Sappers – These are the individuals who view life as one big problem. Such people have no sense of personal clarity and their lack of vision makes them quick to judge others that have. They are envious of other people’s success and in the worst case, organisational saboteurs. Sappers are to be avoided at all cost as they can quite easily suppress the desires and motivations of ambitious people. All too often in organisations we experience the work of “sappers” – their behaviour manifests itself as gossip, rumour mongering – they become the architects of bad feeling and their negativity brings an unhealthy atmosphere of discontent. Success is difficult enough without having to deal with such people

It is vital that your desire for success is only communicated to those with a genuine heart felt interest in your success. Energisers should form the most significant part of your own personal network. Whilst energisers are positive in their outlook, they are also pragmatic and can view situations and opportunities with ruthless simplicity. They will tell you how they see it, however this will be communicated with candour and respect – be sure to associate with these individuals.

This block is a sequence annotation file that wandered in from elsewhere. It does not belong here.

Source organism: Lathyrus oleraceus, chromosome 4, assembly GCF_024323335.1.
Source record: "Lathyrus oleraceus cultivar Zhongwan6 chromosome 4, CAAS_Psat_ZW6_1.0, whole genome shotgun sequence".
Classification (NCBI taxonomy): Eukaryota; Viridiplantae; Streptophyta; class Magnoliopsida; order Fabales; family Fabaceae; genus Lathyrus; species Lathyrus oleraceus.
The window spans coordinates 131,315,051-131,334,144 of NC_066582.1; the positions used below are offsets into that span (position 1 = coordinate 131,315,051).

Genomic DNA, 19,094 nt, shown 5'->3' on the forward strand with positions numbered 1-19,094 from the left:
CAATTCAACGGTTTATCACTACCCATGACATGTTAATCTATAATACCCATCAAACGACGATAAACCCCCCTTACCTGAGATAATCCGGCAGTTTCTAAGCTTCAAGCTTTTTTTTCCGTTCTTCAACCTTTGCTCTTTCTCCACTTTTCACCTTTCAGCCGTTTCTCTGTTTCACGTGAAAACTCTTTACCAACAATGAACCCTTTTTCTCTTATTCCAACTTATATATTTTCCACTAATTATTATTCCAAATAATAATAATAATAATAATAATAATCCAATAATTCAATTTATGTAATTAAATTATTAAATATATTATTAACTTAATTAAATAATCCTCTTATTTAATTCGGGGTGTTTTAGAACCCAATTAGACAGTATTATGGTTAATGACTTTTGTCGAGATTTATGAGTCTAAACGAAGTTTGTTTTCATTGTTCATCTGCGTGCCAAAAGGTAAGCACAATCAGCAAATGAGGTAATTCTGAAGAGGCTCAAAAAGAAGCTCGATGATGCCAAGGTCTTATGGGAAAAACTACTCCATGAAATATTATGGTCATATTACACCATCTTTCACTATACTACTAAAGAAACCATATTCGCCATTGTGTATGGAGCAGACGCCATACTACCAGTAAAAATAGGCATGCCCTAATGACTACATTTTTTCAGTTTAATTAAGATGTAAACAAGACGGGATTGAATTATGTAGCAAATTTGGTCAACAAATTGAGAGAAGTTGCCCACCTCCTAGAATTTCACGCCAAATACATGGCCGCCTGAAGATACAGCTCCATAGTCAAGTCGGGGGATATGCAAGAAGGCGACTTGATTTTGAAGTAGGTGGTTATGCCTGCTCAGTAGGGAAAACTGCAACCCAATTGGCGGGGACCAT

Energisers are the mental stimulants we need to keep going, they become the booster we so dearly need in tough times. Energy sappers are the disease that eats away at our internal motivation and dreams.